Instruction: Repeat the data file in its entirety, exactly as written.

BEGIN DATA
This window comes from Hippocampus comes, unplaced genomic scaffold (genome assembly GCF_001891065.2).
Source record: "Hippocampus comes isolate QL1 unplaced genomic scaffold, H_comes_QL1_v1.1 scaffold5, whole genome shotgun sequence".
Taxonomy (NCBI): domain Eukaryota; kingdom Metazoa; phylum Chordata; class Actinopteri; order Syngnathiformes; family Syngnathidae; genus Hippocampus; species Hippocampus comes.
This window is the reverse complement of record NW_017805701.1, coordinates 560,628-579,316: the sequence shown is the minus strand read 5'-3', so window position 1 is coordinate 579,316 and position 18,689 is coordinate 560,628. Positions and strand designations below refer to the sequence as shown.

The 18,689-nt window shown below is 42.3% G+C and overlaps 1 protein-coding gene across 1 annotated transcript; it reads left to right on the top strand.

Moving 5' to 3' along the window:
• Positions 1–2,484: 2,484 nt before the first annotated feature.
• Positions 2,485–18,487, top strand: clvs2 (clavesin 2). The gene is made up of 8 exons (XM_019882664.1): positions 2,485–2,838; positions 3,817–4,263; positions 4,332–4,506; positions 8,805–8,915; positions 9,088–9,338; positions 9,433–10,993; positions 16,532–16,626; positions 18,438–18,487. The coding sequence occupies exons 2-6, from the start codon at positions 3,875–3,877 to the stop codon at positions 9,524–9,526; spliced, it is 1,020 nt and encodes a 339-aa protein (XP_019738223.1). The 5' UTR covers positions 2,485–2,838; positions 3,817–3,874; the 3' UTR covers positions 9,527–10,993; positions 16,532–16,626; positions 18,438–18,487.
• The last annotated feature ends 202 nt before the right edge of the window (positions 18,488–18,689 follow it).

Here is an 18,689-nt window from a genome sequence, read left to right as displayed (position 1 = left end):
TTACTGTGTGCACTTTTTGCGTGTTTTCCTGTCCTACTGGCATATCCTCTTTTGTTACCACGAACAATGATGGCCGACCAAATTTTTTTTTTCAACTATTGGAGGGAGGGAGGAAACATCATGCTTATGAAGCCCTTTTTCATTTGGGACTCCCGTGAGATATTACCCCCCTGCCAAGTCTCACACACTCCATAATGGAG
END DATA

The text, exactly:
This window comes from Hippocampus comes, unplaced genomic scaffold (genome assembly GCF_001891065.2).
Source record: "Hippocampus comes isolate QL1 unplaced genomic scaffold, H_comes_QL1_v1.1 scaffold5, whole genome shotgun sequence".
Taxonomy (NCBI): domain Eukaryota; kingdom Metazoa; phylum Chordata; class Actinopteri; order Syngnathiformes; family Syngnathidae; genus Hippocampus; species Hippocampus comes.
This window is the reverse complement of record NW_017805701.1, coordinates 560,628-579,316: the sequence shown is the minus strand read 5'-3', so window position 1 is coordinate 579,316 and position 18,689 is coordinate 560,628. Positions and strand designations below refer to the sequence as shown.

The 18,689-nt window shown below is 42.3% G+C and overlaps 1 protein-coding gene across 1 annotated transcript; it reads left to right on the top strand.

Moving 5' to 3' along the window:
• Positions 1–2,484: 2,484 nt before the first annotated feature.
• Positions 2,485–18,487, top strand: clvs2 (clavesin 2). The gene is made up of 8 exons (XM_019882664.1): positions 2,485–2,838; positions 3,817–4,263; positions 4,332–4,506; positions 8,805–8,915; positions 9,088–9,338; positions 9,433–10,993; positions 16,532–16,626; positions 18,438–18,487. The coding sequence occupies exons 2-6, from the start codon at positions 3,875–3,877 to the stop codon at positions 9,524–9,526; spliced, it is 1,020 nt and encodes a 339-aa protein (XP_019738223.1). The 5' UTR covers positions 2,485–2,838; positions 3,817–3,874; the 3' UTR covers positions 9,527–10,993; positions 16,532–16,626; positions 18,438–18,487.
• The last annotated feature ends 202 nt before the right edge of the window (positions 18,488–18,689 follow it).

Here is an 18,689-nt window from a genome sequence, read left to right as displayed (position 1 = left end):
TTACTGTGTGCACTTTTTGCGTGTTTTCCTGTCCTACTGGCATATCCTCTTTTGTTACCACGAACAATGATGGCCGACCAAATTTTTTTTTTCAACTATTGGAGGGAGGGAGGAAACATCATGCTTATGAAGCCCTTTTTCATTTGGGACTCCCGTGAGATATTACCCCCCTGCCAAGTCTCACACACTCCATAATGGAG